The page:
Wikipedia reports, “During the Hunger March (of the Unemployed Councils) in D.C. in December 1932, she noted that she was filled with pride watching the marchers, but she couldn’t do much with her conversion. She writes in her autobiography: “I could write, I could protest, to arouse the conscience, but where was the Catholic leadership in the gathering of bands of men and women together, for the actual works of mercy that the comrades had always made part of their technique in reaching the workers?” Later, she visited the National Shrine of the Immaculate Conception in northeast D.C. to offer a prayer to find a way to use her gifts and talents to help her fellow workers and the poor.”
In the 1932, shortly after that experience, she met Peter Maurin, and together, they founded the Catholic Worker Movement, a pacifist movement that combines direct aid for the poor and homeless with nonviolent direct action on their behalf. Within a few years, thirty-three Catholic Worker houses had been established. Criticism of the Catholic Workers’ (and particularly Dorothy Day’s) anti-war stance during WWII dropped that number to only eleven. Today, approximately 120 Catholic Worker communities serve in the United States, with new houses of hospitality opening every year.
On May 1st, 1933, Dorothy Day released the first edition of the Catholic Worker Newspaper. It cost a penny a copy – which is still the price to this day. By the end of 1933, it had a circulation of 100,000 readers. Like the Catholic Worker houses, however, the pacifist stance during WWII caused many to unsubscribe. From the peak readership of 190,000, the circulation plummeted to only 50,000 in 1946.
Through all the challenges, Dorothy Day maintained her faith and commitment to nonviolence, ending poverty, pacifism, and service. When the Catholic Workers rose to confront nuclear weapons development in the 1950s, Dorothy Day was arrested for civil disobedience during a nuclear bomb evacuation drill. The Catholic Worker newspaper had been running articles on racial justice since its inception in 1933 and when the Civil Rights Movement erupted, they continued to support the movement. During the Vietnam War, Dorothy Day supported conscientious objectors and nonviolent actions against the war. Dorothy Day, at the age of 76, traveled to California in 1973 to stand with Cesar Chavez and the striking farm workers where she was arrested and imprisoned for ten days.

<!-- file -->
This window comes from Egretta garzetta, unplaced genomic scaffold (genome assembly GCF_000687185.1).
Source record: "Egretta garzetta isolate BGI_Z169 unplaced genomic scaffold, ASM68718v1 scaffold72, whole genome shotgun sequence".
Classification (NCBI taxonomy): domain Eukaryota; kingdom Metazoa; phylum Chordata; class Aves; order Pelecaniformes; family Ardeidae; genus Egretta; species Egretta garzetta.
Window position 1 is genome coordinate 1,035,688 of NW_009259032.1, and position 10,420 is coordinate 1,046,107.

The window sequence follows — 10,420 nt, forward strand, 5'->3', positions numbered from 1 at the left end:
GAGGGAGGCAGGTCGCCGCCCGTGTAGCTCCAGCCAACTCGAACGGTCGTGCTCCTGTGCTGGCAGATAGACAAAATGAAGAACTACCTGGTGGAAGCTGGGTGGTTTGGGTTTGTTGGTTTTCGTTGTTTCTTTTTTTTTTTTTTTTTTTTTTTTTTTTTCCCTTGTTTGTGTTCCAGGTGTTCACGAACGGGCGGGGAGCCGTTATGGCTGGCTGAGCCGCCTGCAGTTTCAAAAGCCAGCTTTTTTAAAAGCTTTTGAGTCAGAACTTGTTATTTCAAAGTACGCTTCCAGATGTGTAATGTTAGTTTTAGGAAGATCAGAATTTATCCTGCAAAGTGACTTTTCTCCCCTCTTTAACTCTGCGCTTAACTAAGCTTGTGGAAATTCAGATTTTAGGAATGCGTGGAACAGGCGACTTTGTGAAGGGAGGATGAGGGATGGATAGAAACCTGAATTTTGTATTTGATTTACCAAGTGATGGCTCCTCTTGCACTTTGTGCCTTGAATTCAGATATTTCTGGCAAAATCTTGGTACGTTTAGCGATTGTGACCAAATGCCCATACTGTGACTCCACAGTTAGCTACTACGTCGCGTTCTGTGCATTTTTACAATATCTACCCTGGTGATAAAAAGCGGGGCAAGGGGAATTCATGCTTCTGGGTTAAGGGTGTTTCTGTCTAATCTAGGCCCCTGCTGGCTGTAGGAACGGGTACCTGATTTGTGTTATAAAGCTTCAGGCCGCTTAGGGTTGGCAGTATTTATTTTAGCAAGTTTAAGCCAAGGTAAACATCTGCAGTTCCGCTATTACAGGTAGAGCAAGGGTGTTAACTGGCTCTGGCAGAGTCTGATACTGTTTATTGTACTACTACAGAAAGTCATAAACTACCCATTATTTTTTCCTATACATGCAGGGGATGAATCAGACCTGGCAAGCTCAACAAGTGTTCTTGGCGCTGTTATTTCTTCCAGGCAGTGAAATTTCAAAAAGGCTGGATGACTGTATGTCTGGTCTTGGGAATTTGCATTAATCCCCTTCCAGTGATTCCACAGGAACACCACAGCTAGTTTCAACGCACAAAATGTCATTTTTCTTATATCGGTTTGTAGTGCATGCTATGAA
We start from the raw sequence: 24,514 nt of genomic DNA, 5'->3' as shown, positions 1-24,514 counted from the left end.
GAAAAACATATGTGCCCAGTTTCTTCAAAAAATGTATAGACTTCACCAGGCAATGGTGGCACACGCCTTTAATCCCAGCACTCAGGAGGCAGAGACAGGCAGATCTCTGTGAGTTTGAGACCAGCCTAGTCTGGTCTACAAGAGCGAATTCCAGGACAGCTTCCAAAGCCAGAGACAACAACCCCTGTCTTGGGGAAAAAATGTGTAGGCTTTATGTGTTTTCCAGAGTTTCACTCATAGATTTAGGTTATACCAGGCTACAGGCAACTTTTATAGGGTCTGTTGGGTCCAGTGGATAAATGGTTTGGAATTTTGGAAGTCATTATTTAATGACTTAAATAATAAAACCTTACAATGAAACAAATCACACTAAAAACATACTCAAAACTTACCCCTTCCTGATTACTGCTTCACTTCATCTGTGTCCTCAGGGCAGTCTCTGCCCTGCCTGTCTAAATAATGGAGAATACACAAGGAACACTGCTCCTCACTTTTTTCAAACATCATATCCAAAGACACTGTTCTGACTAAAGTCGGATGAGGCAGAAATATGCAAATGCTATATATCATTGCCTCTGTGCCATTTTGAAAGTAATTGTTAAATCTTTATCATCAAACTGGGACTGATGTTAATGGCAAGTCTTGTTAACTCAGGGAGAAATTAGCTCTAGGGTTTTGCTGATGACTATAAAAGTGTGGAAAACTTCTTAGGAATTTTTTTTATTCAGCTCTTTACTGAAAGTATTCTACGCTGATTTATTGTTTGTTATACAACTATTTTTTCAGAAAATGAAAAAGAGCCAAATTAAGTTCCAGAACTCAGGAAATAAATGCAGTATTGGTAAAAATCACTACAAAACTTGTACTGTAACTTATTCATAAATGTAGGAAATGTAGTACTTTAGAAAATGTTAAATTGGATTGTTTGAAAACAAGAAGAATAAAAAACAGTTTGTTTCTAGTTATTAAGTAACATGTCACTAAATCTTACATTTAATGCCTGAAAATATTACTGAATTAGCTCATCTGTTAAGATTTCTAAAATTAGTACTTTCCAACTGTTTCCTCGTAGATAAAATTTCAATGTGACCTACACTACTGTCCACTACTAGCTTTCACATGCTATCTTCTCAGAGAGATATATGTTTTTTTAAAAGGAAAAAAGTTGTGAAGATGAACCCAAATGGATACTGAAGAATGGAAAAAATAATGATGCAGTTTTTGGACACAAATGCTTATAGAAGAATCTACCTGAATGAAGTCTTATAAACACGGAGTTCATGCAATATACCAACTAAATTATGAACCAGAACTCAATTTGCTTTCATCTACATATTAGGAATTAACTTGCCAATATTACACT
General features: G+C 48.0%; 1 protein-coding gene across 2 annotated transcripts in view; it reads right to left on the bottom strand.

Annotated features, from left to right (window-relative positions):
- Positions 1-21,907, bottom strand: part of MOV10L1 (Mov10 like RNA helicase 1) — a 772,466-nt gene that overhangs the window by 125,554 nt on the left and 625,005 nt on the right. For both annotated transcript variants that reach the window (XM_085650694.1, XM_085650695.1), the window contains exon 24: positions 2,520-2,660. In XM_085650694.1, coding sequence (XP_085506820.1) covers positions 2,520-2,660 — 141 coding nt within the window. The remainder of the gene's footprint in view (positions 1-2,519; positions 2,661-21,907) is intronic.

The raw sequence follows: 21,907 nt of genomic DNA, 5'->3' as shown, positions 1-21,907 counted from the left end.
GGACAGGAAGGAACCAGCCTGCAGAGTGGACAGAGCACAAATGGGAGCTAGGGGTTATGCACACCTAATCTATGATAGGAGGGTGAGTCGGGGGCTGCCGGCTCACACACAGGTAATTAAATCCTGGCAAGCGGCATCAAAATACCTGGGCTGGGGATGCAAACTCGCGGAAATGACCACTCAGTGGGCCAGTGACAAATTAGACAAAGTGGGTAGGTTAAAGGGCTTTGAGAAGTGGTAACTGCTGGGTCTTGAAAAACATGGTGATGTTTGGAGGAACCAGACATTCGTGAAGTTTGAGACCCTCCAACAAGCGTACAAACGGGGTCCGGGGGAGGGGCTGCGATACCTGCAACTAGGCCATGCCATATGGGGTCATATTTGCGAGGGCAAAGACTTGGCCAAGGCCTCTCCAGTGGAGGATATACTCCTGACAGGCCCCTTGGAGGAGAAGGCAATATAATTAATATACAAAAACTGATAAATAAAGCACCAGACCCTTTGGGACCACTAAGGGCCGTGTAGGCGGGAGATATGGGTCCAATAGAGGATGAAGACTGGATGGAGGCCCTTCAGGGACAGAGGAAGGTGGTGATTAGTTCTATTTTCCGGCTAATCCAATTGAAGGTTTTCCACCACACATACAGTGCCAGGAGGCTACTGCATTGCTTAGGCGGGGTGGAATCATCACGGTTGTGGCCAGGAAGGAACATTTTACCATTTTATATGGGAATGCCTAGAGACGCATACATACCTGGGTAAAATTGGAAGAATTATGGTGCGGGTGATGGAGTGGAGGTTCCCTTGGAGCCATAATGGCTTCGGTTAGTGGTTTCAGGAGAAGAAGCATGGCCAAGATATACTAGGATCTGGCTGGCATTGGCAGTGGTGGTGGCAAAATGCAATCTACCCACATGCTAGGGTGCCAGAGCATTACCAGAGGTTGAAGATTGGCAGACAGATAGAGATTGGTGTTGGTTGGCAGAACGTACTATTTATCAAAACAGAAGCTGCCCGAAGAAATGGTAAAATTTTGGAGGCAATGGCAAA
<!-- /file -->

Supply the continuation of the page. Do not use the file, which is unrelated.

She died in 1980 of a heart condition. Her daughter Tamar Teresa was at her side. The Catholic Worker website reports: So many people came to her funeral at Nativity Church in New York City that many had to stand outside on the sidewalk. During her life, Dorothy Day refused to let people “dismiss her as a saint”. At her death, many of her admirers used the word openly. A “permanent revolution” had been initiated by Dorothy’s leadership, grounded in the Sermon on the Mount for which she had “prayed, spoken, written, fasted, protested, suffered humiliation and gone to prison”
This article is from Rivera Sun’s book of nonviolent histories that have made our world. Click here for more information.
Rivera Sun is a change-maker, a cultural creative, a protest novelist, and an advocate for nonviolence and social justice. She’s a love-based revolutionary and the author of The Dandelion Insurrection, The Way Between and ten other fiction, non-fiction and poetry books. Her essays and writings are syndicated by Peace Voice, and have appeared in over a hundred journals nationwide. Rivera Sun speaks and facilitates workshops in strategy for nonviolent change across the country and around the world. She connects the dots between the issues, shares solutionary ideas, and inspires people to step up to the challenge of being a part of the story of change in our times. www.riverasun.com
These are just some of Dorothy Day’s accomplishments during her remarkable lifetime. Learn more about here at https://en.wikipedia.org/wiki/Dorothy_Day
Photo Credit: Dorothy Day in 1934 By New York World-Telegram & Sun Collection – New York World-Telegram & Sun Collection, Public Domain, https://commons.wikimedia.org/w/index.php?curid=5235504